Because of the bourgeois fixation on accumilation, decadents saw a nation in decline; a loss of vitality. Though Shorris does not state this specifically, their art making emphasized passion and beauty in abundance--a revolt proportional to the excess of middle class materialism.

A nation endures only so much consumption before illness sets in. In Shorris's view, Ronald Reagan introduced the pathogen--a deficiency of ethics--that now afflicts the United States. To emphasize the point by contrast, Shorris refers to Scottish Enlightenment thinker Frances Hutcheson, who argued that the greatest good is the happiness of others. The heirs of Reagan's ethics legacy--Kristol, Cheney, Bush, Podhoretz, Falwell, Strauss and Bloom--said otherwise through their policy decisions.

The writer takes certain liberties interpreting the impact of Ronald Reagan's candidacy and presidency. There is the first speech Reagan gave after wrapping up the Republican presidential nomination in Aug. 1980. At a county fair in Mississippi, not far from where three civil rights workers were slain in 1964, Reagan asserted "states' rights" in an address to a Southern audience--considered at best an insensitive gesture toward the victims of intolerance. "States rights" is well known among Southerners as a polite reference to turning back the clock on civil rights and racial integration. Additionally, Shorris recalls the time Reagan met with the Republican black caucus and could not recall the name of a single member of the group.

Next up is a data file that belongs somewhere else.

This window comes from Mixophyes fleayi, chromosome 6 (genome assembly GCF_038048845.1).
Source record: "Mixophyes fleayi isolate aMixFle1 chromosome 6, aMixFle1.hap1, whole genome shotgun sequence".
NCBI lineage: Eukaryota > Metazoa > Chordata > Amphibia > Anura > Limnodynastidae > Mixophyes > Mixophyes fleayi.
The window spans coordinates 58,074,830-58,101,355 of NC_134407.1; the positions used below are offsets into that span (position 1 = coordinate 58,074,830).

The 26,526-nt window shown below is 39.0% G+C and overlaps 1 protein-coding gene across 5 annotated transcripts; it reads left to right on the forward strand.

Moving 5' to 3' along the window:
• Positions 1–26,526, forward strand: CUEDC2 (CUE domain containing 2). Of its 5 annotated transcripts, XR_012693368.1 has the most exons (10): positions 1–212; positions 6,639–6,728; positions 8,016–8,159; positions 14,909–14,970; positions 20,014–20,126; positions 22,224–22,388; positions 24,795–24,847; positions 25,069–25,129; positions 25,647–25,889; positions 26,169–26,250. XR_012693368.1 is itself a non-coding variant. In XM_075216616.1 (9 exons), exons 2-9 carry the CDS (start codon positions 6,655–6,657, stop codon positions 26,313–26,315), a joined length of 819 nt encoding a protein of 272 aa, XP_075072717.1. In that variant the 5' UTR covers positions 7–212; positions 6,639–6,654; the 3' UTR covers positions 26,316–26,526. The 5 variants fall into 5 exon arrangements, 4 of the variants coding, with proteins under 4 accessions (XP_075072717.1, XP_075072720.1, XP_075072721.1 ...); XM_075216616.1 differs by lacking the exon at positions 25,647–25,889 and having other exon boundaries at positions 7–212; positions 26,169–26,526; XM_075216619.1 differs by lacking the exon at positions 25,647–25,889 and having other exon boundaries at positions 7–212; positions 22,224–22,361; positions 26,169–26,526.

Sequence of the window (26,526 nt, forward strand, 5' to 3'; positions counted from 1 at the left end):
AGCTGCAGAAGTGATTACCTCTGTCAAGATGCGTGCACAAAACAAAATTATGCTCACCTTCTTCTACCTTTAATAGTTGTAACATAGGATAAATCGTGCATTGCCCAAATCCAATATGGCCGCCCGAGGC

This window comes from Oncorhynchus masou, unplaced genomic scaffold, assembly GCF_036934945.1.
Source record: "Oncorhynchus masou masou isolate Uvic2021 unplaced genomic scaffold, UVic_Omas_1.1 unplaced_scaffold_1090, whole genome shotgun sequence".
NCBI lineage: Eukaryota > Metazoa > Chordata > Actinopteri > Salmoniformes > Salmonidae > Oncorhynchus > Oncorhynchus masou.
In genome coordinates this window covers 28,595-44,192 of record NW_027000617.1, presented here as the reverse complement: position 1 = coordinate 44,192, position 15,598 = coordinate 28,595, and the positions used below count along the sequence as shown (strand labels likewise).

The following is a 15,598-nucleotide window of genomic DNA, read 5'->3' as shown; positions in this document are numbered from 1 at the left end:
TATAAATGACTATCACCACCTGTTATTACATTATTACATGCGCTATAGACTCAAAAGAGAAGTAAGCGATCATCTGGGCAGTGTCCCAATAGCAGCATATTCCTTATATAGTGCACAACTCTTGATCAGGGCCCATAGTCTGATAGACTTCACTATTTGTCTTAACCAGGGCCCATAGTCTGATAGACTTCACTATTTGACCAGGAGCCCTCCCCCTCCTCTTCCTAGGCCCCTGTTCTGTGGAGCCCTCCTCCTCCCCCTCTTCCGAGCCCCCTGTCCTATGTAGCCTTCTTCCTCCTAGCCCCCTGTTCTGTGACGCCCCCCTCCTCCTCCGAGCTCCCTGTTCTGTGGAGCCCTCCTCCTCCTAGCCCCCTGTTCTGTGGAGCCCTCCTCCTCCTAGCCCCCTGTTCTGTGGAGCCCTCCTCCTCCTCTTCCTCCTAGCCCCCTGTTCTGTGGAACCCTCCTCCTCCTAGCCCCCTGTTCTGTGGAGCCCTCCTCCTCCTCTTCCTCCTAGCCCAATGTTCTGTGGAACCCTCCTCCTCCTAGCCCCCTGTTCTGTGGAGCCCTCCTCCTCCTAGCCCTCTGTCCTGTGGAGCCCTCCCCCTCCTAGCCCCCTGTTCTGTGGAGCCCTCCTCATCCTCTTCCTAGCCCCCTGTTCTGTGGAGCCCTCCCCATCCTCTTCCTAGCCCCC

The infirmity that now sickens this nation sprouted without being recognized. "The cell that multiplies, the killing thing," Shorris writes, "lies beneath the observable world." Indeed, the pestilent agent lies out of sight because we, as a nation, are far more complicit than we are capable of acknowledging.

With the ascendancy of a figure like Reagan or George Walker Bush, one might point out that such figures simply reflect a prevailing quality or character already at work within a nation's citizenry.

A Reagan or Bush manifests simply because enough of us--void of curiosity, brazen and shadow projecting louts--have summoned such leaders.

In a medical case such as ours the undeniable message is, "Sick nation, heal thyself."